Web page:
Either way, it kinda sucks when you buy a new house one week, then lose your job the next.

We’ll be fine. Don’t be crying for me out there — my job buys the groceries and that’s about it.

Oh, wait…

Ha, just kidding. We’ll be fine. Steve is The Man and you know how that one goes — if you’re just a girl you make half the money, work twice as hard, and people demand blow jobs of various sorts.

(Is it OK to say that here? “Various sorts”???)

Then eventually you get kicked out on your ass. The End. That’s the life of a girl. Man, do I want better for my daughter.

xo

wm

a broken furnance, credit card debt, what to do, and and being “lucky”

November 25th, 2009

Here’s what NOT to do when you’re broke: “payday loans.” (Which are now illegal in Oregon and 14 other states, thank God.) And avoid the damn credit cards, if possible. Get a roommate, move in with friends, reduce expenses, stop eating out, walk and don’t drive, take the bus and don’t pay for parking, balance the checkbook daily, don’t rack up “courtesy fees,” switch to a credit union, on and on. Yes, we know all this. Pay with cash when possible, put your money in little envelopes marked “groceries,” “leisure,” “emergency,” turn down the thermostat, donate money, supplies and volunteer when you can… But what about if you’re already over the edge? Hang on. You just have to hang on. Try to have hope when it feels like there is none.

Here’s what else you can do: Watch this show. It’s a Frontline special called “The Card Game,” all about the credit card fiasco our nation is diving into headfirst. We caught the end of it last night, it’s good. (more…)

Wacky Mommy is doing fine

April 30th, 2008

…in case you were wondering.

She appreciates all your good thoughts, and is sleeping off the anesthesia as I write this. I’m sure she’ll be blogging on the morrow.

everyone on the MAX train is stinky

July 22nd, 2007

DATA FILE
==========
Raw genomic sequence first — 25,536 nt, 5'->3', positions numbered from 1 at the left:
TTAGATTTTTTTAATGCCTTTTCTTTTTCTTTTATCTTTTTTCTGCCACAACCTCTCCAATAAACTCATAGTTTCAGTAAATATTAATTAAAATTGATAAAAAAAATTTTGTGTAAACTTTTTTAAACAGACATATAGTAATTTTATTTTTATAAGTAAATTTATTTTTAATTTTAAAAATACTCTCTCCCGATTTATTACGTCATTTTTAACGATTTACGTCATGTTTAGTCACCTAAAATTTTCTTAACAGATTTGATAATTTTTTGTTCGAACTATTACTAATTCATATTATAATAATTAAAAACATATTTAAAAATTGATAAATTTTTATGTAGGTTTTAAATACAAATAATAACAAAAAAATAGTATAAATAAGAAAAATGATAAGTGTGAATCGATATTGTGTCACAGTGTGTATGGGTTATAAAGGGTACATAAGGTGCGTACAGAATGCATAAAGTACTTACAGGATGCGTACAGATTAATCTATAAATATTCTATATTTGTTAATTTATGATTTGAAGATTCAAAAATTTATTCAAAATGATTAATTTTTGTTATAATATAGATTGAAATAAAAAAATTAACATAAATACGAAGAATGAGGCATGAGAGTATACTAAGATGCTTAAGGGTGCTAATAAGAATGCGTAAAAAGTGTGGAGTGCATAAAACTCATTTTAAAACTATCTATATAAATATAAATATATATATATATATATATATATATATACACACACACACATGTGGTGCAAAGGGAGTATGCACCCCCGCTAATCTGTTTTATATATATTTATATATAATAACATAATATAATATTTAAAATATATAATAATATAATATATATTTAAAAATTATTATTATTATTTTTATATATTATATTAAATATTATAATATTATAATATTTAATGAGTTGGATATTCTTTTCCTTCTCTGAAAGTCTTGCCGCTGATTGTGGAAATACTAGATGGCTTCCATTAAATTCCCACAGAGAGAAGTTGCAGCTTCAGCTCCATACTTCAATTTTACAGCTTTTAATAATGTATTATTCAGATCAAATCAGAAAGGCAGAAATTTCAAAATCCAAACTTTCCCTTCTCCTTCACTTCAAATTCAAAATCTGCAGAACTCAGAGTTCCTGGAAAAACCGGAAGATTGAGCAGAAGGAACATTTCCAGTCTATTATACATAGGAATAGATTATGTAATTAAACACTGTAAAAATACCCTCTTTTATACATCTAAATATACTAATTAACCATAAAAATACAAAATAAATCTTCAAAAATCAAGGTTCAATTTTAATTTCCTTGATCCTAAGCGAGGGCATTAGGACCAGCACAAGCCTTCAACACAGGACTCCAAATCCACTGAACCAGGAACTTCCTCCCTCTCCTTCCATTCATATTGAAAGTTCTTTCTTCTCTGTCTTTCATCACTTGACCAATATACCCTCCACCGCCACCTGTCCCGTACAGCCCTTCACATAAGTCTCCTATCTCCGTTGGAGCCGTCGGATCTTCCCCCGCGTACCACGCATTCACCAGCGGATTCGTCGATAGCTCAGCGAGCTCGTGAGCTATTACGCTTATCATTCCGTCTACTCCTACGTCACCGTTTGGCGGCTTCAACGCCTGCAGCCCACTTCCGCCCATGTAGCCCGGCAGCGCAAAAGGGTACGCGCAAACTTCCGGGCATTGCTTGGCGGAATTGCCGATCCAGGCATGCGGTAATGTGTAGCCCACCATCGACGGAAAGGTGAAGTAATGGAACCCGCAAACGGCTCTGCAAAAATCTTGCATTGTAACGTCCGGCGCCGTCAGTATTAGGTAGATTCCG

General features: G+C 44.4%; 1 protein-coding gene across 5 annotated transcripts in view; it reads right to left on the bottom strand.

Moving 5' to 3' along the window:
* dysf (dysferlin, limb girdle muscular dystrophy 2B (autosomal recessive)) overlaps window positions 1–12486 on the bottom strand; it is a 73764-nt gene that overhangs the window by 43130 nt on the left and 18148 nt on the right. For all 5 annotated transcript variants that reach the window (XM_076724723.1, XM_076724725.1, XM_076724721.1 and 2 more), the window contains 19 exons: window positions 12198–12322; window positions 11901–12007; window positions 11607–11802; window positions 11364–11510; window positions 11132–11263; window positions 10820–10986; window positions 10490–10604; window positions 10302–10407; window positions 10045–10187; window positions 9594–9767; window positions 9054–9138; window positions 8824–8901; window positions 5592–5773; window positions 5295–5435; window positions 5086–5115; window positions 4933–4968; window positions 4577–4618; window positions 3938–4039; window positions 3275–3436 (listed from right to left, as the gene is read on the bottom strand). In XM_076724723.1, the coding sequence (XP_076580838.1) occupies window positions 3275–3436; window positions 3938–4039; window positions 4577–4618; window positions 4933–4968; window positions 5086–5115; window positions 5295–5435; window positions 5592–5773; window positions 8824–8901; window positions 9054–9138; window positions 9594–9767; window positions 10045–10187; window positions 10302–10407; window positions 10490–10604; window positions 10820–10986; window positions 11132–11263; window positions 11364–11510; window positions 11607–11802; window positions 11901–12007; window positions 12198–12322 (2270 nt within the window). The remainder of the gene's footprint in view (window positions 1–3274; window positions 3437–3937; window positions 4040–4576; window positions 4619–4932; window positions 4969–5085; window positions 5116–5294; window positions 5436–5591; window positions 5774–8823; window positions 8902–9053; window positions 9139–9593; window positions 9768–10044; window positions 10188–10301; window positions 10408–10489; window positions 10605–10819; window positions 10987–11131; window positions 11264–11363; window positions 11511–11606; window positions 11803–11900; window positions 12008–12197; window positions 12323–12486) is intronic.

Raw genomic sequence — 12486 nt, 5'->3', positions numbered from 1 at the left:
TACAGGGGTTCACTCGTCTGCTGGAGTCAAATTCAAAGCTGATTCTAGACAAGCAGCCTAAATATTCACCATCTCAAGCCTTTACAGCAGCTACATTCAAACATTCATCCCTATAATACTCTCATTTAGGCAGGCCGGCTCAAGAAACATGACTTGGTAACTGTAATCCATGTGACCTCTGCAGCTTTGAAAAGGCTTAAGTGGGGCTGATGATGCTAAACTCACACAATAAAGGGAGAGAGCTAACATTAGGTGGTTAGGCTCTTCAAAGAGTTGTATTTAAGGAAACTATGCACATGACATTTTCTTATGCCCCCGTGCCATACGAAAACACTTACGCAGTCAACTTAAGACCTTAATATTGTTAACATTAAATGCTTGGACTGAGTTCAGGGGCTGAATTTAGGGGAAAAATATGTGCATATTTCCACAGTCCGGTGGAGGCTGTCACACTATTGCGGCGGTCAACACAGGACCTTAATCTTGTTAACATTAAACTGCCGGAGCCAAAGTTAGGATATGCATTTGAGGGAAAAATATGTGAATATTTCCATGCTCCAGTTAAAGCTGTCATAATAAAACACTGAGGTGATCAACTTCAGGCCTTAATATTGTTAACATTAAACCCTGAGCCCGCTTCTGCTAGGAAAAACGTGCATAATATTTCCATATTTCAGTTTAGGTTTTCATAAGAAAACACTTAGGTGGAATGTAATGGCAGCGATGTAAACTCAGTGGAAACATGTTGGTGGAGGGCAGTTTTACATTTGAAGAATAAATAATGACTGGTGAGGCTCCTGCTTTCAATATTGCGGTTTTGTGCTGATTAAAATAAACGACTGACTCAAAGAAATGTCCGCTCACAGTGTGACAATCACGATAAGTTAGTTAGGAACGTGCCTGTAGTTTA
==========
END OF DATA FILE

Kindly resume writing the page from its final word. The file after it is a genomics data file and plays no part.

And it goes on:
Everyone on the MAX train smells, my friend, except for me and thee. (That’s what my grandpa would say — “Everyone is a bit odd, except me and thee.”) It always smells like pee and B.O. on the MAX train and the bus and it is “nasty.”

Also, I’ve only had two good experiences on the bus. No, three. One time, I saw a sign at the bus stop that said: (more…)

my friday, so far

July 6th, 2007

Here, dear readers — My day in real time.

Sort of.

5, 6, 7 & 8 a.m.: Sleeping. Ahhhhhhhhhhh. Large Wacky Cat 2, the stripedy one, pins me in on one side; muscular husband pins me in on the other. Why does the Cat want to sleep with us? It’s so flippin’ hot. Unable to move. Sex? No. Have to sleep. Can’t open eyes. Consider a new lifestyle that involves not staying up so late at night. Hmmm. What time did we go to bed? Vaguely remember 11 o’clock news. Keep eyes closed. Sleep. (more…)

…and one more thing…

June 18th, 2007

The last few months have been bleak for me (if you’ve been reading me much, you knew this already). But I feel like I’m getting past it. Finally. And I’ve figured something out.

The happiest moments — you rarely know they’re the happiest moments when they’re happening. It’s only later when you realize “That,” you think to yourself, “That was happiness.”

The way the grass feels under your feet, and the way the apple blossoms look on the tree, early in the morning.

The way you are (were) adored by your dog.

You just have to grab ahold of life and love it, okay? Even when you hate it.

Hockey, Hockey, Hockey

May 12th, 2007

So many things I would like to blog about — such as…

* the PTA mom who said, “Good, do!” in our meeting today when I said, “one-more-thing-and-I’ll-shut-up-I-promise.” Nice! Way to open up the lines of communication. No wonder no one wants to work with you, honey. Damn. Speaking of work — THE PAID KIND…